In bustling India, a mother uses UPI for grocery shopping. In a remote hamlet, a student attends virtual class. In another city, friends order food for a World Cup match. In a Tier-2 city, a senior citizen consults a doctor via telemedicine. Meanwhile, in a manufacturing hub, industrial automation and robotics companies harness data analytics to enhance production efficiency and gain valuable insights into their operational processes.
These illustrate datacenters' role in our daily lives, emphasizing the need for data protection amid increasing global data volume. These seamless conveniences are powered by datacenters, the unassuming backbone of our virtual world.
We are living in a data-rich age, with more information being generated every day, as a result world's data volume is set to double between 2023 and 2037 as per IDC’s projection. This growth underscores the imperative of data protection not only at an individual level, but national security and economy as well.
In August this year, the Indian parliament cleared the Data Protection Bill - a major milestone not only in reinforcing principles of responsible data management but also giving further boosting businesses in India. India now joins a group of nations shaping the use and boundaries of digital data for both private and public entities.
These regulatory frameworks play a pivotal role in acknowledging the potential harm caused by the extraction, exploitation, and sharing of data, leading to the creation of targeted profiles and isolated filter bubbles. India's alignment with these regulations is a significant step towards safeguarding digital privacy and data ethics.
Given the ever-increasing risks associated with data storage, both businesses and government agencies are increasingly turning to data centres as trusted custodians of their sensitive information. The Act recognizes three essential parties: the data fiduciary, the data processor, and the data principal, representing the individual to whom the personal information pertains. This structure ensures that all stakeholders in the data ecosystem are accountable for their actions.
The implications of the Digital Personal Data Protection (DPDP) Act 2023 in India will make way for a transformative era for datacenters, necessitating a profound shift in their approach to managing and safeguarding sensitive information. This becomes even more imperative as the stage is set for India to become the last data consuming country by 2028, according to forecasts by Ericsson Mobility.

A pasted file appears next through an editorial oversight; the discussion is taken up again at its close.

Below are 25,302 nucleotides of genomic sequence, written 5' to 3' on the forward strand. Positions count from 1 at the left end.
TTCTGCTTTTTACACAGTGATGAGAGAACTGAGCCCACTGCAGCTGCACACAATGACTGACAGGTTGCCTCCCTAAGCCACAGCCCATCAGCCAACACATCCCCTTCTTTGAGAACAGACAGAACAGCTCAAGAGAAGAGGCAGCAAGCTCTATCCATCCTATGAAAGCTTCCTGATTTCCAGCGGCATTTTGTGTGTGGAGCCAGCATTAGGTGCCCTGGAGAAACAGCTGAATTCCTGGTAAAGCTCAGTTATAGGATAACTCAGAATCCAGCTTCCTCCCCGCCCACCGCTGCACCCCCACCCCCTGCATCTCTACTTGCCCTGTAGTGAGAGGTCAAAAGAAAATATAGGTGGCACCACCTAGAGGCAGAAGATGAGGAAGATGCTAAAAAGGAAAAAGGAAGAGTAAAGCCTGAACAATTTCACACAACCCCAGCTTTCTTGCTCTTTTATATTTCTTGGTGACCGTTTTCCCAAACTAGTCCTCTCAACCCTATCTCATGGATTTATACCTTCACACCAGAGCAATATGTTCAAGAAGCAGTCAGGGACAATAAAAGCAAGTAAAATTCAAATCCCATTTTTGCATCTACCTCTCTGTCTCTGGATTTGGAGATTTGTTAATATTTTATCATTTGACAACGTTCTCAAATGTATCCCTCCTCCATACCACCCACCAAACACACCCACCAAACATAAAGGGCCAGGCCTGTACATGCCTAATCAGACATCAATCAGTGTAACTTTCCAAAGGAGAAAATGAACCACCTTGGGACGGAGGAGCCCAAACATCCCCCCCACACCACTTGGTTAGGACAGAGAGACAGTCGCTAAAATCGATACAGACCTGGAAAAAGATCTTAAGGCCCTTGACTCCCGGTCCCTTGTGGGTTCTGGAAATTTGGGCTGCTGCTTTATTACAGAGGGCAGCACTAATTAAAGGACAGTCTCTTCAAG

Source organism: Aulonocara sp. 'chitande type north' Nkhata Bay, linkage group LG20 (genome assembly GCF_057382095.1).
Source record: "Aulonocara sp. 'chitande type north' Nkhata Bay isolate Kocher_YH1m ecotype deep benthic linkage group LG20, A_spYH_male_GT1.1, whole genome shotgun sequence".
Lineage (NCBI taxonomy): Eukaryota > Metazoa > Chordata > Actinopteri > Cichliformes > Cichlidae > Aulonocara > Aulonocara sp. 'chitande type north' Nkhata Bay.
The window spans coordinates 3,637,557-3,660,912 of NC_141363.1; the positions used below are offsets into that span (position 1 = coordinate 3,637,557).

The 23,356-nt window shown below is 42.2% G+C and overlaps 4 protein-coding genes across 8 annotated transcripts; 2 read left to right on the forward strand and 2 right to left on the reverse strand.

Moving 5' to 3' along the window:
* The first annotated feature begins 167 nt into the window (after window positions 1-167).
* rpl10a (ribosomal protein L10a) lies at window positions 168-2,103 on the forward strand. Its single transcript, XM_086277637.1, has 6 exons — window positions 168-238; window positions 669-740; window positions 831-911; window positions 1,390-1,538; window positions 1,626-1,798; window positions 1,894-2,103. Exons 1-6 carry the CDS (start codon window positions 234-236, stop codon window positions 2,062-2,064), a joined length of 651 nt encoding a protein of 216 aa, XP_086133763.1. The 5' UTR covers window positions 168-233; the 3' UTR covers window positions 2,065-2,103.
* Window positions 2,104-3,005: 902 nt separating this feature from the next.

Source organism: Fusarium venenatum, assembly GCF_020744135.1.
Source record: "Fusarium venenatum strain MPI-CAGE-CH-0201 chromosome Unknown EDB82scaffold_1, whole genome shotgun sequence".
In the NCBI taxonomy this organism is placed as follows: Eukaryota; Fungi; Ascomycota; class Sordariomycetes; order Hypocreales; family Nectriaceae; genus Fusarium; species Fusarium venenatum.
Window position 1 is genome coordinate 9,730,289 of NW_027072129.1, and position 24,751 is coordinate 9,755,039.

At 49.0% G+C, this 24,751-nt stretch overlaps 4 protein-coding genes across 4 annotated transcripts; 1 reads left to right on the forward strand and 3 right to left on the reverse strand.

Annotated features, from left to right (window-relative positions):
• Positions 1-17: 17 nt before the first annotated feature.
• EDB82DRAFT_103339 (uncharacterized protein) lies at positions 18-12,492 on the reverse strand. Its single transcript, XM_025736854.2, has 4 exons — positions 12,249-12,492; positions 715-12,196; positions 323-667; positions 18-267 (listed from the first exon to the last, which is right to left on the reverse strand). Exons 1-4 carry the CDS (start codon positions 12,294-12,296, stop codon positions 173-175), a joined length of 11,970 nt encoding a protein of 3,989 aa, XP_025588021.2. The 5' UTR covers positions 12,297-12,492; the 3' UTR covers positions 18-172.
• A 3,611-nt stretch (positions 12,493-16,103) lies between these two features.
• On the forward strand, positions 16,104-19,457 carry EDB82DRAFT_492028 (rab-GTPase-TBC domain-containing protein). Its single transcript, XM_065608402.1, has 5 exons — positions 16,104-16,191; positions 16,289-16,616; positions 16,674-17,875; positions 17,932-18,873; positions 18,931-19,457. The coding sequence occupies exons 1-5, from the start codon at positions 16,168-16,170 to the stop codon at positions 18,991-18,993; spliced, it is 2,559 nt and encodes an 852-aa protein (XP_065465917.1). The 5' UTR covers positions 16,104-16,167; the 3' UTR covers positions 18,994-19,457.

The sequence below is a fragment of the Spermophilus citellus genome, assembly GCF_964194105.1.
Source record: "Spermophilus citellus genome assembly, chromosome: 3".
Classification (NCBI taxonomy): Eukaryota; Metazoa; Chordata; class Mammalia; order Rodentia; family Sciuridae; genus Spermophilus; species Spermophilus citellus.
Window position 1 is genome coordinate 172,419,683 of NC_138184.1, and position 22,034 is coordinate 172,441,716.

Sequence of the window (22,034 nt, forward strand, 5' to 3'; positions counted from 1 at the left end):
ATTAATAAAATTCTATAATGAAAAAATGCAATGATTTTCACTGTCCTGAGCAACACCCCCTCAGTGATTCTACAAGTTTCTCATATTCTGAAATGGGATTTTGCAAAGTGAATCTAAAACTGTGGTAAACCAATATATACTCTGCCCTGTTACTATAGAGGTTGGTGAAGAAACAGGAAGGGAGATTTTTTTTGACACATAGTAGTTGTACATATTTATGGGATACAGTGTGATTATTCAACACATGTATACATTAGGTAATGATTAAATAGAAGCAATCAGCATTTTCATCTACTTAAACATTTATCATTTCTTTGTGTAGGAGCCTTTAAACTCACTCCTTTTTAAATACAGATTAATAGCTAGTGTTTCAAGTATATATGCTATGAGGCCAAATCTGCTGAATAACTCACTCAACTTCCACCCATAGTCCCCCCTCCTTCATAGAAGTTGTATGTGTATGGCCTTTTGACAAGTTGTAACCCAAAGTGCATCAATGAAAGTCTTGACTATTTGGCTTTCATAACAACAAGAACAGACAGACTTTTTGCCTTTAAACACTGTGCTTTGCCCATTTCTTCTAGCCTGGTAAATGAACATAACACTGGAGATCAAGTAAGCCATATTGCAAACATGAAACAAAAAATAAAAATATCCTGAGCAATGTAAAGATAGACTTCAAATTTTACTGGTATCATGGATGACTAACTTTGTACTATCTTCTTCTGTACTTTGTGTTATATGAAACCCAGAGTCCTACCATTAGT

This also puts India at a higher risk for data breaches, in fact India contributes to 13% of cyber-attacks in the Asia-Pacific (APAC) region, placing it among the top three countries most targeted by nation-state actors.
By mandating strict security measures, encrypted data storage, and prompt breach reporting, the law places a substantial onus on organizations to fortify their data protection strategies.
Plan of action for datacenters to strengthen security and compliance
Organizations in India must recognize the imperative need to establish a robust compliance strategy. To begin, organizations must prioritize gaining a comprehensive understanding of their data landscape. This approach involves addressing data protection through three interrelated dimensions: people, processes, and technology.
Beyond implementing technical safeguards, datacenters provide guidance on best practices, policy development, and employee training, fostering a culture of data security and privacy awareness. Upskilling of datacenter employees also becomes an imperative to comply with the rapidly evolving policy and tech landscape. It entails cultivating a profound comprehension of cybersecurity principles, mastery in network security protocols,
proficiency in data encryption, effective management of access controls, and the aptitude to craft and enforce robust security policies.
Furthermore, proficiency in system hardening, vigilant patch management, and adeptness in cloud security are pivotal, alongside the capacity to monitor and analyze security events. Added to this, an emphasis on physical security measures, the formulation of disaster recovery plans, the practice of secure coding, risk assessment, and the utilization of ethical hacking techniques all stand as indispensable pillars.
Datacenters catalyzing secure and empowered digital future
In an era defined by data-driven innovation and interconnectedness, the Digital Personal Data Protection Act, and the role of datacenters, emerge as pivotal forces shaping our digital landscape in India.
As we navigate the evolving data terrain, it becomes evident that data protection is not merely a legal mandate but a cornerstone of our national security, economic resilience, and ethical responsibility. While compliance with the Act's provisions can be a challenge, it also opens the door to innovation and collaboration within the datacenter industry.
Indian datacenters are setting higher benchmarks, and CtrlS is the frontrunner with highest uptime, sustainability-driven and world-class Leeds Platinum Rated facilities. Our datacenters are future ready.
-- Anil Nama, CIO, CtrlS Datacenters.